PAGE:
While she is making bread, the hostess discovers that she has guests. As they all wait for the dough to rise she tells them three stories using kitchen utensils to play the characters, in the style of found object puppetry. Audiences love to see egg beaters hop into cloth napkins to become Japanese sisters dressed in kimonos, or watch as a flour sifter becomes an old man, with a cookie cutter for a pet rabbit. Among the many notable characters are wooden salt and pepper shakers as sisters in The Dragon with Five Heads from Zimbabwe, 4 steak knives that become the wise man in the Japanese tale The Lantern and The Fan, and an unusual doughnut maker becomes the moon goddess disguised as an old women in The Old Man and the Moon from Burma.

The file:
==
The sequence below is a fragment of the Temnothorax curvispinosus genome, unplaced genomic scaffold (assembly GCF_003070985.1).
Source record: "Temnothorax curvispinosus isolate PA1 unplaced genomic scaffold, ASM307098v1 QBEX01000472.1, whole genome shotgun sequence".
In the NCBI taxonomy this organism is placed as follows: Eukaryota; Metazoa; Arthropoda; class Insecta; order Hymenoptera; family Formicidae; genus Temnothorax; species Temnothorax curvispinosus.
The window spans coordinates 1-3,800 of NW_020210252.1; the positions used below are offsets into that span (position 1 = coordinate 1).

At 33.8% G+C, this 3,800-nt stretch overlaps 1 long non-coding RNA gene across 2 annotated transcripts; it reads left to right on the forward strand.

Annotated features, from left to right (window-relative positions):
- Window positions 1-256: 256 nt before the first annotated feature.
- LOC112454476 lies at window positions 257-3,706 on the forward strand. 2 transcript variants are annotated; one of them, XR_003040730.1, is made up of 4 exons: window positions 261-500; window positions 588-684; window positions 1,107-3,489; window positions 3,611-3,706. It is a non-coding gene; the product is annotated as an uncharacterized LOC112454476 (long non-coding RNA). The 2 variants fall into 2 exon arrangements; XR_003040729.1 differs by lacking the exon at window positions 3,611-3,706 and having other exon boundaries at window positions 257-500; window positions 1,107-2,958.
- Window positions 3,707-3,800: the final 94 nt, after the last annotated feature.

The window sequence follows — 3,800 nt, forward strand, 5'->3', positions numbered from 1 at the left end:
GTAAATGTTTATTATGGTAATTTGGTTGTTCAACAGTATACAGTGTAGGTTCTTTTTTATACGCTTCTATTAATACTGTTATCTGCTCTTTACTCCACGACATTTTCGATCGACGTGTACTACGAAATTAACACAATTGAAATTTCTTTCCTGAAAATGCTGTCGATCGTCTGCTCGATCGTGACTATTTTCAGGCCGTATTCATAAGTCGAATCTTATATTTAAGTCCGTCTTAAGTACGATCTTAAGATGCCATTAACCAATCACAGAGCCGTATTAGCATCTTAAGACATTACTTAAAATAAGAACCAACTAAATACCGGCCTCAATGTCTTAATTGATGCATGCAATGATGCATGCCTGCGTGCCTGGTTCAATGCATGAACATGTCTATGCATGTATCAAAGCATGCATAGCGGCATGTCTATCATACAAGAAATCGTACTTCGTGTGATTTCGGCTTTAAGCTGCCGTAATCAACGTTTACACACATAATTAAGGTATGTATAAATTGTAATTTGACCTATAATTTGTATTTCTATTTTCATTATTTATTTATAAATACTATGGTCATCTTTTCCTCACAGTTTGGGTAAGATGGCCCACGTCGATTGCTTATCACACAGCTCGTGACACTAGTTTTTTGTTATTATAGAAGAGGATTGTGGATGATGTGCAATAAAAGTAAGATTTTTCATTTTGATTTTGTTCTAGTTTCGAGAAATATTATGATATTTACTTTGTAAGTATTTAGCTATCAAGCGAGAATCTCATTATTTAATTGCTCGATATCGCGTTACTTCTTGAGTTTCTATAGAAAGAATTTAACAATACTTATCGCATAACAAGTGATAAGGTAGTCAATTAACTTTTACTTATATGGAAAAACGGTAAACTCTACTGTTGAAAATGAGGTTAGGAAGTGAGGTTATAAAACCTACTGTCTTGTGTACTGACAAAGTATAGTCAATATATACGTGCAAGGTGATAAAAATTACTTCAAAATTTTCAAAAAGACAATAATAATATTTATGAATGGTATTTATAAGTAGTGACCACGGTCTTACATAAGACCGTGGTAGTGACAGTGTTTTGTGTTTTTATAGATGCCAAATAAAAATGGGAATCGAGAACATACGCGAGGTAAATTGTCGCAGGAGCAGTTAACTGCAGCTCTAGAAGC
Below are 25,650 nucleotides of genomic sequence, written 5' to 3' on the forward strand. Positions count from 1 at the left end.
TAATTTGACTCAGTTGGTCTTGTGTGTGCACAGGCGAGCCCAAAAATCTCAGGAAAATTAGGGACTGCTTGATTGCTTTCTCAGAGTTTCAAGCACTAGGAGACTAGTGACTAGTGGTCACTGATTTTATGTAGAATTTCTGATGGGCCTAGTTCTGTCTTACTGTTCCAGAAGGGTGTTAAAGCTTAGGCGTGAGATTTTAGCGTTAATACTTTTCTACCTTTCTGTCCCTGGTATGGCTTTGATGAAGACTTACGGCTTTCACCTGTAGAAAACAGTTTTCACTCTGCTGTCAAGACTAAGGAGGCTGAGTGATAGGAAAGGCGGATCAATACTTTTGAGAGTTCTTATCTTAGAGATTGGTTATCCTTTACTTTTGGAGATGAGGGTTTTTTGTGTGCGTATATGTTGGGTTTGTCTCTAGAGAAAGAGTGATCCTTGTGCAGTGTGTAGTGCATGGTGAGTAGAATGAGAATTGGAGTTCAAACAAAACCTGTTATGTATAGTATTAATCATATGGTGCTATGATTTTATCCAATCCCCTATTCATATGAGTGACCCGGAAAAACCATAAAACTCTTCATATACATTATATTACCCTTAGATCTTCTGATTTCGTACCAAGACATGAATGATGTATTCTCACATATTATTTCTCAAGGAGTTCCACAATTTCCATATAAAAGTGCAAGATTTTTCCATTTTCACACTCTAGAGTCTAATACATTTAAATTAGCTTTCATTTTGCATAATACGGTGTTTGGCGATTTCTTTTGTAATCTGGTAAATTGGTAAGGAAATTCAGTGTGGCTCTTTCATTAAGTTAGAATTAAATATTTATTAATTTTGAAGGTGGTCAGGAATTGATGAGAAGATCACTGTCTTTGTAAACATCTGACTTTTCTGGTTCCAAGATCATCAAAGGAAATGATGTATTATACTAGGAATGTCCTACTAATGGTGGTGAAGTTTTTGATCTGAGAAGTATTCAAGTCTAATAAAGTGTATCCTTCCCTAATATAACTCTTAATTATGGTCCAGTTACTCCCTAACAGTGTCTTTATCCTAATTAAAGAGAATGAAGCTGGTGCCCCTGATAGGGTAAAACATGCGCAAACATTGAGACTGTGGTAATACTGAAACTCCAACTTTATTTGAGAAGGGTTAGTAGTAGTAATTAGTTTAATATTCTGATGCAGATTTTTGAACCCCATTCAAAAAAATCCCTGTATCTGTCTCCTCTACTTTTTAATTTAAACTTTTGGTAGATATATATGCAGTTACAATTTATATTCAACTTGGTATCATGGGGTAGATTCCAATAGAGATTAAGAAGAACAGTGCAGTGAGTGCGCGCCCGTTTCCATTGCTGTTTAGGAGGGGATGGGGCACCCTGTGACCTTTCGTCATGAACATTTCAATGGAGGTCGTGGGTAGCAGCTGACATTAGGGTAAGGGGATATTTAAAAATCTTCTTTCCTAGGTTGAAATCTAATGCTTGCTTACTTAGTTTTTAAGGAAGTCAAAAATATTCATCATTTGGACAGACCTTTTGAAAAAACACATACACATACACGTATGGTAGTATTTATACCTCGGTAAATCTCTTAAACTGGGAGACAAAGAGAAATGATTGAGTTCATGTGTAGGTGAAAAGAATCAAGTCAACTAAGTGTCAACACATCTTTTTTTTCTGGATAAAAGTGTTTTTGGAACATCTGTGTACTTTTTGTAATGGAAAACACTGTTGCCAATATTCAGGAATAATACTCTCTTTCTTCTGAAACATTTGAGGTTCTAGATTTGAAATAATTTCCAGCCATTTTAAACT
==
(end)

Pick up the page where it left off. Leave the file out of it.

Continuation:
This one woman show was created, designed, and performed by Jane Catherine Shaw nearly twenty years ago and has been an audience favorite wherever she has performed it. Children and adults delight in the imaginative use of everyday objects to portray the characters in the three stories. Folktales of Asia and Africa brings puppetry to its essence, in which common objects of daily use assume fantastic character through the artistry of puppetry and the puppeteer.